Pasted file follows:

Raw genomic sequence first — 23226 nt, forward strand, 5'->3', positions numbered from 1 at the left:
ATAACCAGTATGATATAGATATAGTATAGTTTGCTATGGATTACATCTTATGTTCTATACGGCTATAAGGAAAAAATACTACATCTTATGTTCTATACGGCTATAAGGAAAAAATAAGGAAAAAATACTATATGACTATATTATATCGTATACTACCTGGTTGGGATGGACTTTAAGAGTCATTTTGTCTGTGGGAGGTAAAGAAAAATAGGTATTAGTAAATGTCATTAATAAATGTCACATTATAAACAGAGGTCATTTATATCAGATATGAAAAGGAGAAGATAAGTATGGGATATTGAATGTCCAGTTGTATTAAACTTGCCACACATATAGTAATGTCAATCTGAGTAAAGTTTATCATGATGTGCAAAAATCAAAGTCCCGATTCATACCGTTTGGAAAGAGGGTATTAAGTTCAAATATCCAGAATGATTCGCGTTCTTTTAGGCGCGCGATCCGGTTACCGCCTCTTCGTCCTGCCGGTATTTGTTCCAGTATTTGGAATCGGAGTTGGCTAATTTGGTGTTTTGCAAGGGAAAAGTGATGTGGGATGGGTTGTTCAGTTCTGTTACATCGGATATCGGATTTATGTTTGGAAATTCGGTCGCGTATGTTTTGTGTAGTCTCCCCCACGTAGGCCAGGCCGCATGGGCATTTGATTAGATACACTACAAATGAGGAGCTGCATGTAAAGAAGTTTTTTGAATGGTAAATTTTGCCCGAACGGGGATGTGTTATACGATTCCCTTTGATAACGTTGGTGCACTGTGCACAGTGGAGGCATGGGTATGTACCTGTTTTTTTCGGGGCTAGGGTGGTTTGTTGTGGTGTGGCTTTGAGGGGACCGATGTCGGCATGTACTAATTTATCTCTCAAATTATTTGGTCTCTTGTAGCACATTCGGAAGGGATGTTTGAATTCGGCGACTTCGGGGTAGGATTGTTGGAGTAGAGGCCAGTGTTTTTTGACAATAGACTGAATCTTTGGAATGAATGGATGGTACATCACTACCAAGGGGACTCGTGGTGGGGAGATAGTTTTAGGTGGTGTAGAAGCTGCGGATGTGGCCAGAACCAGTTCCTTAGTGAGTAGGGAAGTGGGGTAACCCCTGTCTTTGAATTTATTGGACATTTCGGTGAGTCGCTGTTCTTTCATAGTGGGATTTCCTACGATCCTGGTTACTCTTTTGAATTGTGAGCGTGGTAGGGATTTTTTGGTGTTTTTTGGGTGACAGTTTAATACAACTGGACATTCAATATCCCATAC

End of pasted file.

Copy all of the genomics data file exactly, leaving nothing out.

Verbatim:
Raw genomic sequence first — 23226 nt, forward strand, 5'->3', positions numbered from 1 at the left:
ATAACCAGTATGATATAGATATAGTATAGTTTGCTATGGATTACATCTTATGTTCTATACGGCTATAAGGAAAAAATACTACATCTTATGTTCTATACGGCTATAAGGAAAAAATAAGGAAAAAATACTATATGACTATATTATATCGTATACTACCTGGTTGGGATGGACTTTAAGAGTCATTTTGTCTGTGGGAGGTAAAGAAAAATAGGTATTAGTAAATGTCATTAATAAATGTCACATTATAAACAGAGGTCATTTATATCAGATATGAAAAGGAGAAGATAAGTATGGGATATTGAATGTCCAGTTGTATTAAACTTGCCACACATATAGTAATGTCAATCTGAGTAAAGTTTATCATGATGTGCAAAAATCAAAGTCCCGATTCATACCGTTTGGAAAGAGGGTATTAAGTTCAAATATCCAGAATGATTCGCGTTCTTTTAGGCGCGCGATCCGGTTACCGCCTCTTCGTCCTGCCGGTATTTGTTCCAGTATTTGGAATCGGAGTTGGCTAATTTGGTGTTTTGCAAGGGAAAAGTGATGTGGGATGGGTTGTTCAGTTCTGTTACATCGGATATCGGATTTATGTTTGGAAATTCGGTCGCGTATGTTTTGTGTAGTCTCCCCCACGTAGGCCAGGCCGCATGGGCATTTGATTAGATACACTACAAATGAGGAGCTGCATGTAAAGAAGTTTTTTGAATGGTAAATTTTGCCCGAACGGGGATGTGTTATACGATTCCCTTTGATAACGTTGGTGCACTGTGCACAGTGGAGGCATGGGTATGTACCTGTTTTTTTCGGGGCTAGGGTGGTTTGTTGTGGTGTGGCTTTGAGGGGACCGATGTCGGCATGTACTAATTTATCTCTCAAATTATTTGGTCTCTTGTAGCACATTCGGAAGGGATGTTTGAATTCGGCGACTTCGGGGTAGGATTGTTGGAGTAGAGGCCAGTGTTTTTTGACAATAGACTGAATCTTTGGAATGAATGGATGGTACATCACTACCAAGGGGACTCGTGGTGGGGAGATAGTTTTAGGTGGTGTAGAAGCTGCGGATGTGGCCAGAACCAGTTCCTTAGTGAGTAGGGAAGTGGGGTAACCCCTGTCTTTGAATTTATTGGACATTTCGGTGAGTCGCTGTTCTTTCATAGTGGGATTTCCTACGATCCTGGTTACTCTTTTGAATTGTGAGCGTGGTAGGGATTTTTTGGTGTTTTTTGGGTGACAGTTTAATACAACTGGACATTCAATATCCCATAC